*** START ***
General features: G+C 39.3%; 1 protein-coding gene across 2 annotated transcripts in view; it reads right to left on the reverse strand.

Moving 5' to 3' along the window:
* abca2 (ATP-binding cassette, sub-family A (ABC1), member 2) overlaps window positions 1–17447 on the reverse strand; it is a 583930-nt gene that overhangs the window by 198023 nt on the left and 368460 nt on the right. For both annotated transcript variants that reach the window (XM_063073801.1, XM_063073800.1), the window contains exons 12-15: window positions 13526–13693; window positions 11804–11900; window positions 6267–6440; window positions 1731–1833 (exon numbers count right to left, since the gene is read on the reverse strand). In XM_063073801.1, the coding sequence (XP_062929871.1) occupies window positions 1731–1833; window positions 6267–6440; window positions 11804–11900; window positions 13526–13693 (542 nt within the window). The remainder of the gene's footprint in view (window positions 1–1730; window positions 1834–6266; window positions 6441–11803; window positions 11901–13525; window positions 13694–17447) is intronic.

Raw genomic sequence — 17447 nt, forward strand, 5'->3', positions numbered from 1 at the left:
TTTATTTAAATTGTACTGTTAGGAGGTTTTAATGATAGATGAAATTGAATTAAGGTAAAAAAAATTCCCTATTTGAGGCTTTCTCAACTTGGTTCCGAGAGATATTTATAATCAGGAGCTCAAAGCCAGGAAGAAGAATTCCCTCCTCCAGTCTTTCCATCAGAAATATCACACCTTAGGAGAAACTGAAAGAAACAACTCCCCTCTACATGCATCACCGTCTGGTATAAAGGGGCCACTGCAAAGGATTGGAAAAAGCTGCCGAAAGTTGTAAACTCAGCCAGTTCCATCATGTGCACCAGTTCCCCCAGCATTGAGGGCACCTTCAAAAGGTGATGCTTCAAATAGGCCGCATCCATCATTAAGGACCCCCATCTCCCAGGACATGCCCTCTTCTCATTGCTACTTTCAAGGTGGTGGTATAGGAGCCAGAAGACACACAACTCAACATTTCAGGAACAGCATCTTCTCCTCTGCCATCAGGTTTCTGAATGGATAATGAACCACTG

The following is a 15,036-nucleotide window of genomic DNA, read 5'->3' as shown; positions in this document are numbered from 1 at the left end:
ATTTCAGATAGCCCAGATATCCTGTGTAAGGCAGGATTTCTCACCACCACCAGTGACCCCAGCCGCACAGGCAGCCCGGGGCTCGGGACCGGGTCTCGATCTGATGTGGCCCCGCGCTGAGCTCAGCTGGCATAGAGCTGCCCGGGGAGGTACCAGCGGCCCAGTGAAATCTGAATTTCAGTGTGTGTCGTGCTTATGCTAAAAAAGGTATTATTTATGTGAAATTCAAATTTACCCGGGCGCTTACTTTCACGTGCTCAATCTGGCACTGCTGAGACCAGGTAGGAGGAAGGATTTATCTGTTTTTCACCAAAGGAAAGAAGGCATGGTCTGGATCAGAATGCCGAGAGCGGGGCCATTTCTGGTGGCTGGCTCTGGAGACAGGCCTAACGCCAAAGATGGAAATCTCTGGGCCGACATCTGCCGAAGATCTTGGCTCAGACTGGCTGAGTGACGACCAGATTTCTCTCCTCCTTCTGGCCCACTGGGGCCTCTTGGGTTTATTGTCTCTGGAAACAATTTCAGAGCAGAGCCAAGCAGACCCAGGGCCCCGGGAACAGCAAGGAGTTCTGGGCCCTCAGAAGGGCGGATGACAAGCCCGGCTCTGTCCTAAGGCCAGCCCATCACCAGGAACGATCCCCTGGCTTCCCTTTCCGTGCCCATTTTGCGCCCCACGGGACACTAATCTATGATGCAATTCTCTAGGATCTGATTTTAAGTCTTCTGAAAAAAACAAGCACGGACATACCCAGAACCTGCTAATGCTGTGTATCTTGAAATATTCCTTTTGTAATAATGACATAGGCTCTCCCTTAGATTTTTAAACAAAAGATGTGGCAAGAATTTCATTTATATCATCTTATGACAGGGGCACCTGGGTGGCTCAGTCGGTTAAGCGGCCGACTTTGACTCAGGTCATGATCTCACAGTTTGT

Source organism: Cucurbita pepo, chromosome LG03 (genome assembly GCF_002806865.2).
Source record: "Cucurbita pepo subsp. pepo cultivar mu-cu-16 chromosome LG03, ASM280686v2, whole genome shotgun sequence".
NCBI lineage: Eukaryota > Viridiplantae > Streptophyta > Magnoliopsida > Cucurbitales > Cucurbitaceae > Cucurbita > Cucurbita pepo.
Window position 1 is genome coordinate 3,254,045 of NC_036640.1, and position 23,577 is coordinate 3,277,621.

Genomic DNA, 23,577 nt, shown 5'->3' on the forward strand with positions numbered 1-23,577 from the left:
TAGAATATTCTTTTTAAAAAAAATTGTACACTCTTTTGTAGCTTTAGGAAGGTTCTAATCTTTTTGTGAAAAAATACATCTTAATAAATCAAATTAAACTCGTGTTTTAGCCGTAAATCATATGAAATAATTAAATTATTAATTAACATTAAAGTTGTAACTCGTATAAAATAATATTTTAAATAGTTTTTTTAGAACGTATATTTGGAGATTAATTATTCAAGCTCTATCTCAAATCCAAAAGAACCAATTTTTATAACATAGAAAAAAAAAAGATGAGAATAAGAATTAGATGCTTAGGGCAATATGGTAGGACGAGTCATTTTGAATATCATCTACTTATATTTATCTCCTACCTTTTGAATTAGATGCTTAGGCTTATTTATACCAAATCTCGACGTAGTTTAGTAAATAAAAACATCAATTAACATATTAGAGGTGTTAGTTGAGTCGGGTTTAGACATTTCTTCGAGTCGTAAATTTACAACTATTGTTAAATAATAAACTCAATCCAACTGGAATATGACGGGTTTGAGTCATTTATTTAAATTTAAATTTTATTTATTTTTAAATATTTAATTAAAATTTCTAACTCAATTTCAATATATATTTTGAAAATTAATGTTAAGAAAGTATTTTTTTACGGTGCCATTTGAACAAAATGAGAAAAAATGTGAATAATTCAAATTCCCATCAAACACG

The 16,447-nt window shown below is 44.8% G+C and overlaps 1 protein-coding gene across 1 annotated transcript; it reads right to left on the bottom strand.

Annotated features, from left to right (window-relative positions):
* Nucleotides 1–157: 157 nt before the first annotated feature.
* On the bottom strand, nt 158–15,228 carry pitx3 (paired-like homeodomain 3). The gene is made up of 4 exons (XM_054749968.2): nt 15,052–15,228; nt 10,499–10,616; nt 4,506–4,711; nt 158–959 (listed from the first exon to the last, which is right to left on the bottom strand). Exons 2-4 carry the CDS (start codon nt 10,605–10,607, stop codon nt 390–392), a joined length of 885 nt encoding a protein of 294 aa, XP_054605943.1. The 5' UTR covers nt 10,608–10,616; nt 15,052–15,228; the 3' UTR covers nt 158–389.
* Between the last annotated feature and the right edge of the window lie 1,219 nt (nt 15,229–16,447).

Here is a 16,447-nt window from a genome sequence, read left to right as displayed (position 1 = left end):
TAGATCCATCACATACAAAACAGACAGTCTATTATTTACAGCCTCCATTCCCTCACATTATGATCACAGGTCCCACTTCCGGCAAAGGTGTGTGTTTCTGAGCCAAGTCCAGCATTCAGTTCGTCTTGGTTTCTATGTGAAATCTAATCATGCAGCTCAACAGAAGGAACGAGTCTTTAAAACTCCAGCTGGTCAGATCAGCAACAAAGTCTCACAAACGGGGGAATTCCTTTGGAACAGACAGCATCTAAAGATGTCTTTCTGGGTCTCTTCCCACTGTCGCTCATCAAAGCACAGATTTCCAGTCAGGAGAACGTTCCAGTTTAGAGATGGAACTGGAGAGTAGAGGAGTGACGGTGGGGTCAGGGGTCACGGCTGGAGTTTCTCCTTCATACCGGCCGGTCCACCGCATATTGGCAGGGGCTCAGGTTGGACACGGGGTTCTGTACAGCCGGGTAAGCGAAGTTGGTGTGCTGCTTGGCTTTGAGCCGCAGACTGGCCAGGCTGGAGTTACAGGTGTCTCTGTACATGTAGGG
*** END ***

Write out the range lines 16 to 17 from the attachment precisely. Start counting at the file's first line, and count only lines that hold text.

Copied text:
* Nucleotides 1–157: 157 nt before the first annotated feature.
* On the bottom strand, nt 158–15,228 carry pitx3 (paired-like homeodomain 3). The gene is made up of 4 exons (XM_054749968.2): nt 15,052–15,228; nt 10,499–10,616; nt 4,506–4,711; nt 158–959 (listed from the first exon to the last, which is right to left on the bottom strand). Exons 2-4 carry the CDS (start codon nt 10,605–10,607, stop codon nt 390–392), a joined length of 885 nt encoding a protein of 294 aa, XP_054605943.1. The 5' UTR covers nt 10,608–10,616; nt 15,052–15,228; the 3' UTR covers nt 158–389.